Jessica M. Karmasek Feb. 19, 2013, 5:00pm

WASHINGTON (Legal Newsline) -- The U.S. Supreme Court on Tuesday heard arguments in agribusiness giant Monsanto Company's patent infringement case against Indiana soybean farmer Vernon Hugh Bowman.

The Court's morning session was scheduled to begin at 10 a.m.

In 2007, Monsanto sued Bowman to stop him from using and selling soybean seeds from plants that had, in turn, been grown from seeds genetically modified by Monsanto to produce plants resistant to herbicides.

Doing so allows farmers to kill neighboring weeds without harming the soybean plants.

Bowman, who is represented by New York-based Frommer Lawrence & Haug LLP, contends he legally purchased seeds at a grain elevator, which bought them from farmers who had, with Monsanto's authorization, used the genetically modified Monsanto seeds to grow their soybean crops.

Monsanto claims that Bowman infringed its patents on herbicide-resistant plants and seeds by using the grain elevator seeds to grow his soybean crops.

Bowman asserts that Monsanto's sales of the original seeds to authorized purchasers exhausted the company's patent rights and therefore it cannot enforce its patents against second-generation and later seeds that resulted from planting the original seeds.

The nation's high court accepted Bowman's case in October.

Frommer attorney Mark P. Walters was expected to argue for Bowman, along with partners Edgar H. Haug and Steven M. Amundson.

In a statement last month, Monsanto said affirming its ability to enforce its patent rights in the case is "critical" to promoting continued research in biotechnology and other key fields -- as companies, universities and research institutions rely on patent law to recoup their research and development costs, and protect against unauthorized copying of their inventions.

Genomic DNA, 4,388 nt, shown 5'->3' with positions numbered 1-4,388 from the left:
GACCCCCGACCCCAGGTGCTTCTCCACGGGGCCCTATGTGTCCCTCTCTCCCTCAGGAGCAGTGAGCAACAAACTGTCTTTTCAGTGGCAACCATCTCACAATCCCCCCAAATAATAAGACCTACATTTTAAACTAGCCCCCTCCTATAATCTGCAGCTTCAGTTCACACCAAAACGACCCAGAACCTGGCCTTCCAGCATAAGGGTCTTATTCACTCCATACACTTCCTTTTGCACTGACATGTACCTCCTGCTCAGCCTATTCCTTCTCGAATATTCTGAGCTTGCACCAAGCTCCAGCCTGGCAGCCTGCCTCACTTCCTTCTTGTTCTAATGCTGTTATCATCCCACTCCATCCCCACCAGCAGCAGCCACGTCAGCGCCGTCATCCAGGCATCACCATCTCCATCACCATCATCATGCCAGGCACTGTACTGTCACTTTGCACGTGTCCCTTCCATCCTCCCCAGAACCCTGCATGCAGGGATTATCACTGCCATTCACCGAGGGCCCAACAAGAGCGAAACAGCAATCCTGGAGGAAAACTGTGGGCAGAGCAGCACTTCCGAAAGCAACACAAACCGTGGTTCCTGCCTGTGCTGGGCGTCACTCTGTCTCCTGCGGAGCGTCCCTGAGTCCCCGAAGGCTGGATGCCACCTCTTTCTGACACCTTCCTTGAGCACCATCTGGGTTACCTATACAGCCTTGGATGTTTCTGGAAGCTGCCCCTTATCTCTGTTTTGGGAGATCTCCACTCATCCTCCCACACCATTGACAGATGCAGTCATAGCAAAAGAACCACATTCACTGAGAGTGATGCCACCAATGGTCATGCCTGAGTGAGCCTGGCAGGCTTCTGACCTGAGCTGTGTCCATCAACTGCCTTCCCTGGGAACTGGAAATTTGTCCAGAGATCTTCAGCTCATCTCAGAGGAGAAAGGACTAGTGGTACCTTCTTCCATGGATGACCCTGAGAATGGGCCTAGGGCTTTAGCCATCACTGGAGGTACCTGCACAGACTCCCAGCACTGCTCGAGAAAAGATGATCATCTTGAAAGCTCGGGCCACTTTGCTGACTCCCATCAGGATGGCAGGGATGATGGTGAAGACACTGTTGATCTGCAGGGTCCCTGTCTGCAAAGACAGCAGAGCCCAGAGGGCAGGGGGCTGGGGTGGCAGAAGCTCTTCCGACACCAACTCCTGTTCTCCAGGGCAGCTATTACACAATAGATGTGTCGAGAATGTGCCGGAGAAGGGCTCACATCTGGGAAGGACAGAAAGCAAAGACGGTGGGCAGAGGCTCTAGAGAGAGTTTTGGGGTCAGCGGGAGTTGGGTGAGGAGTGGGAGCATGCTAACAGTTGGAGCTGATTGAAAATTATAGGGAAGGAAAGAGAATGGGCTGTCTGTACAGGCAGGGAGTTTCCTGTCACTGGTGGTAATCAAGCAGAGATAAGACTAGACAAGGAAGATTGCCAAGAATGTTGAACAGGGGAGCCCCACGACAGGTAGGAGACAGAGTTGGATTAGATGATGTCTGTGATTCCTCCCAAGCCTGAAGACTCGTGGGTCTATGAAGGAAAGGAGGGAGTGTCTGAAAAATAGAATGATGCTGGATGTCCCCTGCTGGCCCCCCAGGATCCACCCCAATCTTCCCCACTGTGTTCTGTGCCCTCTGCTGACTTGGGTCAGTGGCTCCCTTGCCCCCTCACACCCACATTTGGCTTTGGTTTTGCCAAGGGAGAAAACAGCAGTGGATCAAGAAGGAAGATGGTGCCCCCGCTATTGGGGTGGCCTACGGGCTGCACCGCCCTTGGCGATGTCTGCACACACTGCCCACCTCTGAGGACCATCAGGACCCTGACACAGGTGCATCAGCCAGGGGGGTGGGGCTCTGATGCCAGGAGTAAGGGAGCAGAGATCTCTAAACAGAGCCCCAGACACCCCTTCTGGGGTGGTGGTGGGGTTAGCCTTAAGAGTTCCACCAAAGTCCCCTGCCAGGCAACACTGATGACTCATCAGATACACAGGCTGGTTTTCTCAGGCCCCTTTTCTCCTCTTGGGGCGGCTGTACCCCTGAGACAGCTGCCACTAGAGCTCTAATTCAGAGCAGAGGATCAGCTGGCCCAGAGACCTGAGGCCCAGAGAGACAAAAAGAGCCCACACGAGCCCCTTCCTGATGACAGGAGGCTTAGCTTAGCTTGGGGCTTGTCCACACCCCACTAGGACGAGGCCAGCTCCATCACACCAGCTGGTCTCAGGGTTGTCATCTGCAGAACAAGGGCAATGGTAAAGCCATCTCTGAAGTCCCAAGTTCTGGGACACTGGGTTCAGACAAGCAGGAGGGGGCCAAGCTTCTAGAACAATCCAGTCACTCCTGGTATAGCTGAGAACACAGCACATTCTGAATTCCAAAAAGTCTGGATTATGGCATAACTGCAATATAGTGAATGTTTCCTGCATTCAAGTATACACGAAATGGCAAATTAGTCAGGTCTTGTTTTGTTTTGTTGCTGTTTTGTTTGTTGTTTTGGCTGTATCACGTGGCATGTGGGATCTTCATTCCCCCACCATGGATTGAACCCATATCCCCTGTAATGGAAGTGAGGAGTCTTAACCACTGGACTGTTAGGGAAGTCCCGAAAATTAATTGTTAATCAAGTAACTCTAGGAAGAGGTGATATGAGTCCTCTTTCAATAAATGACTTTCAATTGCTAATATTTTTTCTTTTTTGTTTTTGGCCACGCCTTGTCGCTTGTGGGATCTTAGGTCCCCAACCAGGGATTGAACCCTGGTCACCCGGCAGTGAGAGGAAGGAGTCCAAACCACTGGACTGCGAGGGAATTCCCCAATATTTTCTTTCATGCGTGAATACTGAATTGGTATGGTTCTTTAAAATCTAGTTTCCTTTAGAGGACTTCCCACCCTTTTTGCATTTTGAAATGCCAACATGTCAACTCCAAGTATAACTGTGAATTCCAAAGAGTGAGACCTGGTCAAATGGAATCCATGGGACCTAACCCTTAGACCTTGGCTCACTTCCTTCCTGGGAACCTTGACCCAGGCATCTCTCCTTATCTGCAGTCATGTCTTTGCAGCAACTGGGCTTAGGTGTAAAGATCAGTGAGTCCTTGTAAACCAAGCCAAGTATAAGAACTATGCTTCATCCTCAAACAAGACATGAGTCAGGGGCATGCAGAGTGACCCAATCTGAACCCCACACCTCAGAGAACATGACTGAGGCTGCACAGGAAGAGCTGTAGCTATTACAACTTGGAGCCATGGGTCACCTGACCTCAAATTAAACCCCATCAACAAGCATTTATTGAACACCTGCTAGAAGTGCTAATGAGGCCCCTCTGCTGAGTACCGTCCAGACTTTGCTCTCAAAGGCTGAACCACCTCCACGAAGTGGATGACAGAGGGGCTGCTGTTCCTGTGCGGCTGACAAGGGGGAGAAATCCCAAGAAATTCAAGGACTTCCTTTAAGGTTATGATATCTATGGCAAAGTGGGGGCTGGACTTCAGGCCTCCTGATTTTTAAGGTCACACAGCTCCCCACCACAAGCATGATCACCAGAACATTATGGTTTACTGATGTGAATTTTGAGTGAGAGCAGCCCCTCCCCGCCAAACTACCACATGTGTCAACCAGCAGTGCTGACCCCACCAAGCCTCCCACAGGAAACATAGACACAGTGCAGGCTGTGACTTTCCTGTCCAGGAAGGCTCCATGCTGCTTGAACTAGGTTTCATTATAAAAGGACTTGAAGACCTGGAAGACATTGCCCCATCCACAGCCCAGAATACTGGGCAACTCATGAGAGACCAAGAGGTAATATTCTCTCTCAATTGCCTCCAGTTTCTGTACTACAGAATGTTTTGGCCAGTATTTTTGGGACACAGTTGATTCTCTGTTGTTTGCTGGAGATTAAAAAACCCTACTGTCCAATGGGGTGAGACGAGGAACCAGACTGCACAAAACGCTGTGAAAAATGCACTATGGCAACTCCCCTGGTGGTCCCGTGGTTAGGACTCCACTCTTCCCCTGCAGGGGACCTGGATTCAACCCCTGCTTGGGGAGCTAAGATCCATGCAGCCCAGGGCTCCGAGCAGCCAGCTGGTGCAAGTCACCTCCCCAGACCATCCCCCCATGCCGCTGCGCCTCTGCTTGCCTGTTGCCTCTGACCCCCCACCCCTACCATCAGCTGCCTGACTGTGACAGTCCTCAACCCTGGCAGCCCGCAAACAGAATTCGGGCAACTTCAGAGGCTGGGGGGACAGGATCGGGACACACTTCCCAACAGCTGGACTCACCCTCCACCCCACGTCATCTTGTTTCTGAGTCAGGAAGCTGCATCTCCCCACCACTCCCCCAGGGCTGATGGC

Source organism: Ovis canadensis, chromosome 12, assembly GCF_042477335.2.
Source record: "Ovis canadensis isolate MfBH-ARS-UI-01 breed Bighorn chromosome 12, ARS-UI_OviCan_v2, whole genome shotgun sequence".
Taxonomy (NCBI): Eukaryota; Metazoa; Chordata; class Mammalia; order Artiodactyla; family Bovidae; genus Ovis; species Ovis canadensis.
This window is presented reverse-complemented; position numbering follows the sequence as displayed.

"The U.S. patent system has played a pivotal role in incenting innovation and spurring the advancement of many of our nation's vital industries," said David Snively, executive vice president and general counsel for Monsanto. "In this case, this system has supported the discovery and expansion of a novel science that has revolutionized agriculture, enabling growers to produce more food while they also conserve more natural resources."

He continued, "What's at stake is some of the most innovative research on the planet -- not only in agriculture, but in industries from medicine to environmental science that rely on patent systems to make R&D investments economically viable.

"If companies and universities can't count on their inventions being protected, few will continue to invest the amounts needed to create a new seed, a new medicine or another new technology."

In this case, the Supreme Court must determine how to apply a patent doctrine -- known as "patent exhaustion" -- that originated in the 19th Century to 21st Century innovations like drought- and insect-resistant crops.

These biotechnologies require hundreds of millions of dollars to develop but can be readily replicated millions of times because they consist of genetic or other easily copied material.

Both lower courts that heard the case agreed with Monsanto's position and ruled that well-settled patent law prevents the unauthorized copying of this type of invention.

"Courts have repeatedly ruled that patent law protects agricultural biotechnology, just as it protects innovations in computers, medicine and other technologies," Snively said.

"Without such protections, anyone could create a virtually limitless supply of patented technology, eviscerating the incentive to continue the R&D investments that will bring about the breakthroughs of tomorrow."

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